(images from Cherel Winett’s 1967 untitled artists’ book, [aka: the mouse and ziz zag papers])
Cherel Winett Ito arrived at SFAI in 1966 to study photography, filmmaking, printmaking, ceramics, and also enrolled in a class titled, “Media as a Verb.”
During this period the school reflected the City’s social climate---exemplified by the blossoming of hippie “flower power.” Winett immersed herself in this world of youth culture and creativity. Her projects at SFAI included portrait and fashion photography with friends. Of particular note is a set of photos of the extraordinary fashion designer, Kaisik Wong.
Winett’s teachers included Jerry Burchard and her fellow students included Norman Stone, Steven Arnold, Ingeborg Gerdes, Michael Wiese, Lew Baltz, Dennis Hearne, Peter deLory, Ken Graves, and Annie Leibovitz.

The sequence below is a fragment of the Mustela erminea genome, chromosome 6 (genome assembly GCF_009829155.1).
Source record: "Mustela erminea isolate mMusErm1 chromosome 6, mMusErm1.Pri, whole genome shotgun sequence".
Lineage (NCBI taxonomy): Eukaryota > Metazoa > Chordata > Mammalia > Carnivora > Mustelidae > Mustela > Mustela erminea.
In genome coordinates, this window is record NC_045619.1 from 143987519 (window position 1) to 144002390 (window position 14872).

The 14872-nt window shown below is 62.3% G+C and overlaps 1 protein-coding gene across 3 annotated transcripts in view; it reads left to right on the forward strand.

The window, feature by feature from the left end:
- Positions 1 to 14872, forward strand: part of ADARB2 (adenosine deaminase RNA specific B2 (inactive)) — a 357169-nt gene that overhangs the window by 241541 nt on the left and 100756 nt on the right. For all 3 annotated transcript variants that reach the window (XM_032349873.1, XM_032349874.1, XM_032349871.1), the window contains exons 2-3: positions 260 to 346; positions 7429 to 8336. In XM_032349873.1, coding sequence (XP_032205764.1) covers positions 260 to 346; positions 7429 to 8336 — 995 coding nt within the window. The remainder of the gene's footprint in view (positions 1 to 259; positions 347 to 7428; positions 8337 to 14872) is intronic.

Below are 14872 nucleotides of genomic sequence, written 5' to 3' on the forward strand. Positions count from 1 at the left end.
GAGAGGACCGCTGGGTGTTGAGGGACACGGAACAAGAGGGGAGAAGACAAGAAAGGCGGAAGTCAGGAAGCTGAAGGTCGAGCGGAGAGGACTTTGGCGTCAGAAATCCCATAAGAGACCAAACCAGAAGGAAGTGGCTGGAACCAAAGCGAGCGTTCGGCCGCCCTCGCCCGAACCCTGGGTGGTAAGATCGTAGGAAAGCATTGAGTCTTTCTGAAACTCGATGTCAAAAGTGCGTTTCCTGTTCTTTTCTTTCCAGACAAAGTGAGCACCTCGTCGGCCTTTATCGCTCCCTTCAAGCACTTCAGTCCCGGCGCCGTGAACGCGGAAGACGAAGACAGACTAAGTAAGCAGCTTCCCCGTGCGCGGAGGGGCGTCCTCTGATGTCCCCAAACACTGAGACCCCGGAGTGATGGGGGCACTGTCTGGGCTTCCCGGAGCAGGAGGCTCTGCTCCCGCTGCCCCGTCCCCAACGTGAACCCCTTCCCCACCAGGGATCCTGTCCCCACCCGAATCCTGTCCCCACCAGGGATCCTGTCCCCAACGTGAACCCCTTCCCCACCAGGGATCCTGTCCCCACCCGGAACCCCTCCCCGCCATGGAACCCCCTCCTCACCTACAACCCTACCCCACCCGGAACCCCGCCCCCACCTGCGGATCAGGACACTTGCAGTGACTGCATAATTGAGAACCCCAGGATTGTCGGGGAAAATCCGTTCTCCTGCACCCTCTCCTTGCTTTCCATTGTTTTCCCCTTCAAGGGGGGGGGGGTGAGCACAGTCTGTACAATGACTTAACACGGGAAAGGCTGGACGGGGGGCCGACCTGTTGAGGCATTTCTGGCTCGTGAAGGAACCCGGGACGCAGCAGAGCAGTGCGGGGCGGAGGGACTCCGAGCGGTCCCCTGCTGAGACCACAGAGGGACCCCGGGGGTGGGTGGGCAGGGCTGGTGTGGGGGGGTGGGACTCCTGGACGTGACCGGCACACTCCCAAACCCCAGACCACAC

Michael Wiese has written that Cherel was “the spitting image of Penelope Tree… big eyes with black eyeliner, and a very well put together thrift shop look… lots of fun besides being a very committed and fearless photographer.” She continued her “committed and fearless” photography for the rest of her life while also immersing herself in the avant-garde film world, most notably editing, along with her husband Teiji Ito, Maya Deren’s 1947-1951 film footage of Haiti that would become the film, Divine Horseman: The Living Gods of Haiti (1985).
With permission, SFAA is re-posting the emails Jeff Gunderson Librarian/Archivist Anne Bremer Memorial Library has been sending out since March 2020. Please enjoy this magnificent archive.